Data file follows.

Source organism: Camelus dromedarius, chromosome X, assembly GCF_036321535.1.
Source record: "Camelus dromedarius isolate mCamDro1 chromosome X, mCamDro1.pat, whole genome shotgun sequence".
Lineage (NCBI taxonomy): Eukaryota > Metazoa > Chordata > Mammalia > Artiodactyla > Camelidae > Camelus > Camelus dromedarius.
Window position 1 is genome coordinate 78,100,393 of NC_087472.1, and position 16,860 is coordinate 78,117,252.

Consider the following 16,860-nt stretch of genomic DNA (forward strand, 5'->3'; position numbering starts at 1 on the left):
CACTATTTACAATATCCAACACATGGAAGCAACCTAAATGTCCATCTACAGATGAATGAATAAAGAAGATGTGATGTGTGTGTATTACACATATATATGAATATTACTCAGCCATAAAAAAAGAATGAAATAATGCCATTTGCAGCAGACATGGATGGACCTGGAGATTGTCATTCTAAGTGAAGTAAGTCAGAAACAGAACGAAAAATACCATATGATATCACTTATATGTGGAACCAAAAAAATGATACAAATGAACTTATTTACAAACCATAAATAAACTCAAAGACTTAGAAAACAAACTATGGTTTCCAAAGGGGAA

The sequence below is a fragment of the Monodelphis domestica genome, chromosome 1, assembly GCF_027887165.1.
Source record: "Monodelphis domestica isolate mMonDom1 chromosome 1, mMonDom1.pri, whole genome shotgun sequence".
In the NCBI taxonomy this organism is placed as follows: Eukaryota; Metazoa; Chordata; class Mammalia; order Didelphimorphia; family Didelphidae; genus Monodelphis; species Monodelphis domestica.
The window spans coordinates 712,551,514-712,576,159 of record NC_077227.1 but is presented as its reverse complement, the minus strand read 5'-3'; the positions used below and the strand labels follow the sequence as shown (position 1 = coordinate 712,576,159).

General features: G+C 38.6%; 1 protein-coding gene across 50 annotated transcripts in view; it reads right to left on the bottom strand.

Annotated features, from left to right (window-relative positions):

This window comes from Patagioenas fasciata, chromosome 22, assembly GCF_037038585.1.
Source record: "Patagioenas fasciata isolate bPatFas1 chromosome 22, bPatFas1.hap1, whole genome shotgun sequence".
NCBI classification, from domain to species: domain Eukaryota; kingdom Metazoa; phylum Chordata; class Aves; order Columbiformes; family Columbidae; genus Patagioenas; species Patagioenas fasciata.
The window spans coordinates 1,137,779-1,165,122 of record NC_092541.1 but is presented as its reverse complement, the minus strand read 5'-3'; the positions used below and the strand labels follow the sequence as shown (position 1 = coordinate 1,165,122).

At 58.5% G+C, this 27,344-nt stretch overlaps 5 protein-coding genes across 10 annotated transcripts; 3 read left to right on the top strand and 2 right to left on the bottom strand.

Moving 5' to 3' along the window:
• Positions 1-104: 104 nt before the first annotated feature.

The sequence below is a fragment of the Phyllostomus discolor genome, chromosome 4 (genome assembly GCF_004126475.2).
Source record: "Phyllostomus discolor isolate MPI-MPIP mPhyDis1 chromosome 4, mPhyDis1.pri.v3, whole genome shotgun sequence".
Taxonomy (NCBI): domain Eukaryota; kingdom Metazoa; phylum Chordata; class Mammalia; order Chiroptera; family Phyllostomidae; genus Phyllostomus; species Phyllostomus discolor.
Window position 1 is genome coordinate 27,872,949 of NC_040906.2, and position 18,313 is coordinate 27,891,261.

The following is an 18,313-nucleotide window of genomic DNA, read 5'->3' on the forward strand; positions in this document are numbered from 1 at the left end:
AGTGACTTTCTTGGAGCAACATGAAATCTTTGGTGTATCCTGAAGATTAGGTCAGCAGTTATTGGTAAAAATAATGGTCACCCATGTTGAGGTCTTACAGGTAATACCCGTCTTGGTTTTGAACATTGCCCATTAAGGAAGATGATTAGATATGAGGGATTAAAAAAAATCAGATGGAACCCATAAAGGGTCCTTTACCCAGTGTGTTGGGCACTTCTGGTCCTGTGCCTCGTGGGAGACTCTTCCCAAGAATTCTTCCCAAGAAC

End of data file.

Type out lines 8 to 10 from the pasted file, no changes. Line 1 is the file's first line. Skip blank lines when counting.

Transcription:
Source record: "Monodelphis domestica isolate mMonDom1 chromosome 1, mMonDom1.pri, whole genome shotgun sequence".
In the NCBI taxonomy this organism is placed as follows: Eukaryota; Metazoa; Chordata; class Mammalia; order Didelphimorphia; family Didelphidae; genus Monodelphis; species Monodelphis domestica.
The window spans coordinates 712,551,514-712,576,159 of record NC_077227.1 but is presented as its reverse complement, the minus strand read 5'-3'; the positions used below and the strand labels follow the sequence as shown (position 1 = coordinate 712,576,159).